Combat Hapkido vs Sin Moo Hapkido

Discussion in 'Hapkido' started by yorkshirelad, Apr 22, 2010.

  1. yorkshirelad

    yorkshirelad Master Black Belt

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    I saw the title of this thread on another forum yesterday. Some Sin Moo guy was saying rather nasty things about Gm Pelligrini and about the time it took him to reach 9th Dan.
    I have never met Mr Pelligrini, but I must say that his new book on Combat HKD is one of the most honest and refreshing martial arts reads that I've ever read.
    My own HKD instructor in Ireland became 4th Dan in Sin Moo Hapkido in '92 after a 4 day course. That's right from no knowledge of HKD to 4th Dan in 4 days. Before that he was an outstanding kickboxer and 4th dan in Kyukoshinkai Karate. He is now 9th Dan. That's right 18 tears training in HKD and he's 9th Dan. Funnily enough, that's the same rank progression as Gm Pelligrini. The only difference is that Gm Pelligrini tested for 1st-3rd dan also. Now I am not slating anyone. My Hapkido instructor is an amazing practitioner. I really enjoyed training with him, so much so that I took private classes 4x per week and every group class. My work mate and I would do all our private classes together and while working nights, we would train there too, we enjoyed it that much. And, due to our constant, everyday (for multiple hours) training and previous martial arts experience, we tested for chodan in only 5 months.
    That being said, I can't understand why anyone would have a problem with Gm Pelligrini's rank. He has progressed at a slower level through the ranks that many Sin Moo practitioners. I like what he has done in making Hapkido accessible to everyone by taking out the high, impractical kicks and the meditation/ki development and has left it up to the individual what they emphasize (military combatives, police defensive tactics, ASP ect). I like it so much that I am seriously considering joining his association.
    The other complaint about Gm Pelligrini on the other forum was that he is all about the money. Well, yes he does have DVDs for sale, but they are cheap compared to many associations and his association dues are reasonable too. Maybe the complainant means that he is cashing in on the vast numbers joining GmP's association, but if this is the case, surely he is offering a product that people want and are happy with. I'm all about capitallistic endevours.
     
  2. dortiz

    dortiz Black Belt

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    I thank god everyday for my teacher and my Kwan!!
     
  3. MasterPistella

    MasterPistella Yellow Belt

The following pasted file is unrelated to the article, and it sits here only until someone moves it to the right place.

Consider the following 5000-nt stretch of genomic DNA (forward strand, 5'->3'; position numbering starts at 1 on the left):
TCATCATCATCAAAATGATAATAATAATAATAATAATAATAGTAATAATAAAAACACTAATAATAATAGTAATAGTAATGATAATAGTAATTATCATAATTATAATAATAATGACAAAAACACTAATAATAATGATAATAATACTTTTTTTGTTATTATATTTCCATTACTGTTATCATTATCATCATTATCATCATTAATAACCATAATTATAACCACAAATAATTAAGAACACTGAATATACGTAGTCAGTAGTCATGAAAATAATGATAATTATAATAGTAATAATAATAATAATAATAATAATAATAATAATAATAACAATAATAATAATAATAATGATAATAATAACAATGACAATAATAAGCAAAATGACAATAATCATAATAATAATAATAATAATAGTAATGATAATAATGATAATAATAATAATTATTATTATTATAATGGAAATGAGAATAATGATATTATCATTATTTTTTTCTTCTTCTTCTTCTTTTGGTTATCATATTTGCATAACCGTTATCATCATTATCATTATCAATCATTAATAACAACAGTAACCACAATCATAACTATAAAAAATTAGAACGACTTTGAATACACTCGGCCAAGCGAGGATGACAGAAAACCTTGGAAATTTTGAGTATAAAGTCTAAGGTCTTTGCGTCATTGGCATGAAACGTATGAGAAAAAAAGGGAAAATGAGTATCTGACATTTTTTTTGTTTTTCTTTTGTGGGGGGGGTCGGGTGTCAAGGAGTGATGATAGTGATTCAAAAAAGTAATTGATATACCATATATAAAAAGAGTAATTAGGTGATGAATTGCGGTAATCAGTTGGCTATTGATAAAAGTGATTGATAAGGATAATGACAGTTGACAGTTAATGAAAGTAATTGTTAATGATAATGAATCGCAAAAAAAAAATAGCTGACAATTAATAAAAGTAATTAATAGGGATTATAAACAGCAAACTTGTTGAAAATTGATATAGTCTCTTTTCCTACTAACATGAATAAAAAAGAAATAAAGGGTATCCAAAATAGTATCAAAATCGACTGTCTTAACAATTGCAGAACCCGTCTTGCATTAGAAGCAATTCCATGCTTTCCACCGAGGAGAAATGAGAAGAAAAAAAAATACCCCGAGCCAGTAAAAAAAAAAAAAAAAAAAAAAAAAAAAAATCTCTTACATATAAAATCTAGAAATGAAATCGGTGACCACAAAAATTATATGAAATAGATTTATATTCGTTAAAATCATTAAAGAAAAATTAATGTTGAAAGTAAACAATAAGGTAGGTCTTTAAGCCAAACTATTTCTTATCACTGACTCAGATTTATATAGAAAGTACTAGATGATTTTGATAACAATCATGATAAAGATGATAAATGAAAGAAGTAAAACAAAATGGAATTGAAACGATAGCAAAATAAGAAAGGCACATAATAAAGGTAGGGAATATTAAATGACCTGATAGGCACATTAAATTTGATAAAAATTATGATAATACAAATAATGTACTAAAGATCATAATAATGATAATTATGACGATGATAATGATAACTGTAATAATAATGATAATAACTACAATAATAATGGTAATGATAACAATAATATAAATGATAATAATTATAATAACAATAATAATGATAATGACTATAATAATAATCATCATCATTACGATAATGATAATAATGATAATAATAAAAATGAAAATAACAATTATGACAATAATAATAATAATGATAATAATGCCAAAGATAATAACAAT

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    I've heard the complaints about GM Pallegrini's rank also. My feeling is who cares? If he can deliver, then deliver. I also happened to go to a camp a few months back & a friend of mine introduced me to a new student of his who got cho dan under GM P & just switched to Sin Moo. She said that after looking at both, she felt SM had more to offer. To each his own. I have found him to be a very nice man & great once you get him in a social setting. Enjoyed a party with him in the Poconos a few years ago.

    Either way, good luck to everyone with their training.

    JP
     
  4. dancingalone

    dancingalone Grandmaster

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    If someone doesn't like his hapkido, fine. That's at least a good reason to criticize the man. Not sure any Korean stylist should be yanking chains about Pelligrini's rank however. If you delve back far enough, many if not the majority of Korean systems have cloudy beginnings.
     
  5. Daniel Sullivan

    Daniel Sullivan Grandmaster

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    In my opinion, any rank above fifth is administrative and to a degree, honorary (in most arts). Few arts have new material beyond fourth or fifth dan. Rank at that point is about time in grade and what one does for the art. Often promotion of the art, running schools, etc.

    Considering that the kyu/dan system is a fairly recent innovation, was made for competition bracketing, and was not even Korean to begin with, I think that we get way too caught up with it. If you are not the guy running the class, then you are the student. If you don't like the guy running the class, go find another class. That pretty much sums it up.

    GM. Pelligrini is an organizational head. That is really all that matters. Whatever rank he is, be it eighth or ninth degree, or whatever, doesn't matter. It's his org. If you like what he has to offer and how his organization is put together, then his rank shouldn't be an issue. If you don't like what he has to offer or how his organization is put together, then his rank still isn't an issue because you won't be a part of it anyway.

    Daniel
     
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  6. Daniel Sullivan

    Daniel Sullivan Grandmaster

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    Indeed. Let's try to find some hard validation of Choi Yong Sul's background in DRAJ before going ape about GMP. Whatever his background was, he had an effective art that people asked him to teach.

    And lets not forget about stories of magic jetliners. You know, the ones that you board as a third dan, fly to another country, and leave the plane as a ninth dan.